At four weeks since the result no one expected, life has taken on a new dimension, something akin to compulsive addiction. Not for drugs or hard alcohol but moreover, a gluttony for political news morsels (less morsels, more elephant size chunks), for a 24/7 update on the wins and the losses, the treachery and the storylines you simply couldn’t make up.
My guess is that many people might share my view; that little previously, has stoked so much interest nor fuelled so many high octave exchanges as the happenings of the last few weeks. I’m holding close, my short but savored opportunity to speak my mind to Michael Gove – he wins the crown, the king of kings for true personification of a ‘wolf in sheep’s clothing’… never a truer word spoken. Who knew?
Add to that, the soul destroying atrocities in Nice a week ago and the shock of the attempted coup in Turkey, never mind the carnage of the aftermath. Lives lost. Lives ruined. Hearts broken. A deepening chasm of cynicism and hatred. I’m unsure whether I’m paying more attention or whether the political, geo political and economic cacophony that has become ever present, is louder than I can ever remember in my lifetime.
But there is a beacon. A hardwired belief and an unshakable knowing that no matter, like water, we will find a route through.
Something has changed;
I have avidly listened, read and watched the unfolding chapters. Not only of the previous weeks and months but over recent years – usually through a window for health and wellbeing. The view has a wide scope, panoramic lens. From sickness through to optimal health – from reactive medical to prevention and sustained personal wellbeing. ‘Healing’ is a term used throughout the paradigm I describe, from physical recovery through mental, emotional and spiritual health. I’m mindful of how inconsequential and immaterially, ‘healing’ can be perceived. Particularly through our sometimes hardcore British, stiff upper lip, ‘onward’ culture that we often pride ourselves on.
Something has changed. As I listen to political reports and newsreaders, read opinion pieces and fact based articles – nothing to do with health and wellbeing – I hear the word ‘healing’, a lot. They were all referring to the state of our nation. To the intangible brokenness across society that is a gaping wound of pain, disbelief and disenchantment. The leave and remain labels and beliefs (many false) have torn apart families, friends and put pressure on relationships. As I’ve sought many perspectives, from experts to the man in the street, there is a commonality to all that is being said. Thierry Malleret, global economist and co founder of the Monthly Barometer said “…Brexit has created a tremendous amount of “radical uncertainty” that will affect people’s decisions for years to come. As human beings we hate uncertainty (even if we love risk), which means that this will create stress and anxiety for many” .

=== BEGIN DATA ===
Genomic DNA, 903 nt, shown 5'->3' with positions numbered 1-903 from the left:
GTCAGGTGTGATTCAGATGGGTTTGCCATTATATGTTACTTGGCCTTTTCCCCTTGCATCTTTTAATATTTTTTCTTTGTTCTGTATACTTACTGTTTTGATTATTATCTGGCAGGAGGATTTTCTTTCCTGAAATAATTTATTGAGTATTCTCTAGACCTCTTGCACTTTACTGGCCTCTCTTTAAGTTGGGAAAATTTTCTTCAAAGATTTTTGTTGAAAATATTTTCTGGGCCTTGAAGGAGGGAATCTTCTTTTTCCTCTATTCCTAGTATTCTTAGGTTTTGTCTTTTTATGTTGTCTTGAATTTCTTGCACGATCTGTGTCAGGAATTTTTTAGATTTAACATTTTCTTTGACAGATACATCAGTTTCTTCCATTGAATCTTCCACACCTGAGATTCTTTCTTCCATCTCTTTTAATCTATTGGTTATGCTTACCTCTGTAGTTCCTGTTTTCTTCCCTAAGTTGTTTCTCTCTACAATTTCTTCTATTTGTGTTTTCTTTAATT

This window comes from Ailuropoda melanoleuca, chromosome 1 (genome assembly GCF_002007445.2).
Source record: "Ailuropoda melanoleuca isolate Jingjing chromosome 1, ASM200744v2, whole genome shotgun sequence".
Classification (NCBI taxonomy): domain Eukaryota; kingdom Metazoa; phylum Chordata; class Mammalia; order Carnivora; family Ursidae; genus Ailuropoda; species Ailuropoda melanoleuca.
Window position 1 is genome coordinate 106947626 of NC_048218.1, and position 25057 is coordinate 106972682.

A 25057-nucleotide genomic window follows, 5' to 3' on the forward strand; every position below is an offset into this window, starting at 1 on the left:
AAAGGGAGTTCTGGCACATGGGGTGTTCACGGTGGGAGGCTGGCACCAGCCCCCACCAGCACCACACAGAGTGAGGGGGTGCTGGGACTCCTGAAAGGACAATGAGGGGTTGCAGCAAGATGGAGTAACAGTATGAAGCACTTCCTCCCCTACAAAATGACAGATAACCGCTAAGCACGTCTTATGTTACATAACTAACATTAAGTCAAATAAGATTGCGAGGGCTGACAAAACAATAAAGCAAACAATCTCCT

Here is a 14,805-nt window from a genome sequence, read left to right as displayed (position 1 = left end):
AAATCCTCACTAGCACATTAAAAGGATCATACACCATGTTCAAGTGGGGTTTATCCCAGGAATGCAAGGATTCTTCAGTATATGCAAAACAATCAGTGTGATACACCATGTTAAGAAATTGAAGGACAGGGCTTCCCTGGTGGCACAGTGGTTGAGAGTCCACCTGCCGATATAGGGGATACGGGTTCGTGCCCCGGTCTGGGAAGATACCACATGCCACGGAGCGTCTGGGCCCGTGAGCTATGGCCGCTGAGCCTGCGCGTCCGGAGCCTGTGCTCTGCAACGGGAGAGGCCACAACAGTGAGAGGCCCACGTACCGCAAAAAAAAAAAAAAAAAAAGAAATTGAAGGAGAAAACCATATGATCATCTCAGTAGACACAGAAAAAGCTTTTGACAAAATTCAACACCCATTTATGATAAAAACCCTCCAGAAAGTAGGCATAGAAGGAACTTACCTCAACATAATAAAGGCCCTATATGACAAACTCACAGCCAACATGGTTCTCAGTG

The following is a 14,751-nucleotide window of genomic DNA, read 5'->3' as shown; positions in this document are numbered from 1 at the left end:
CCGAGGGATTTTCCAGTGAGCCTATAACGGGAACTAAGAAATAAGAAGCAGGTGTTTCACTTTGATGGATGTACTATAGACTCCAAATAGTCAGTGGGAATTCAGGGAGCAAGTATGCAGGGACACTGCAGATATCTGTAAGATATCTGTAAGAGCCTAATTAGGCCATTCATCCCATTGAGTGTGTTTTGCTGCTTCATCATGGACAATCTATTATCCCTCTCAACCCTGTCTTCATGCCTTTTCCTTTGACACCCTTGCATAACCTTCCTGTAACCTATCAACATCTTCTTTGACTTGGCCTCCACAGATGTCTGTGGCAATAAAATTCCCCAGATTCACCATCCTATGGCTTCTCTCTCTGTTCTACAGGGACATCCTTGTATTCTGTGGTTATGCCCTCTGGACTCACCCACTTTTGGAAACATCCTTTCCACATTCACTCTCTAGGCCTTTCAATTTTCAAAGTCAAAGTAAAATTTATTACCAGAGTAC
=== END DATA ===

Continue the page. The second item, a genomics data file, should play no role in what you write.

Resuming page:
Her majesty The Queen, whilst addressing the fifth session of the Scottish Parliament, encouraged MSPs saying “now is a time for hope and optimism” and reminded global political leaders to “make room for quiet thinking and contemplation”. A supermarket worker told me they were totally “disillusioned and depr
essed” at what they described as “negative vibes” around voting choices and the chaos following the referendum result. Without doubt, people want to be heard. They want their value and their voice to count.
Theresa May has responded with empathy. She said “The government I lead will be driven, not by the interests of the privileged few but by yours.”
The beacon to which I have referred – the unshakable knowing that we will find a route through – is one that embraces humanity. I’m beating the same drum, I know, but a humanistic based approach is the single, most potent source of strength and sustainable cohesion. It holds immeasurable value and encourages inclusive equality. I have referred to the ‘strength of the people’ so often and now, more than ever, the bleedingly obvious, stares us in the face. Humanness and their individual and collective wellness, must come first.
The challenge we have, if I may, is that no national campaign or government policy will be successful alone. The winds of change will come from a dedicated and shameless desire to heal and unify in each of us. To seek out the positives, in each other and the lives around us amidst the oftentimes shattered news and events that we know about in minutes of them occurring.
Be well and do good … onward.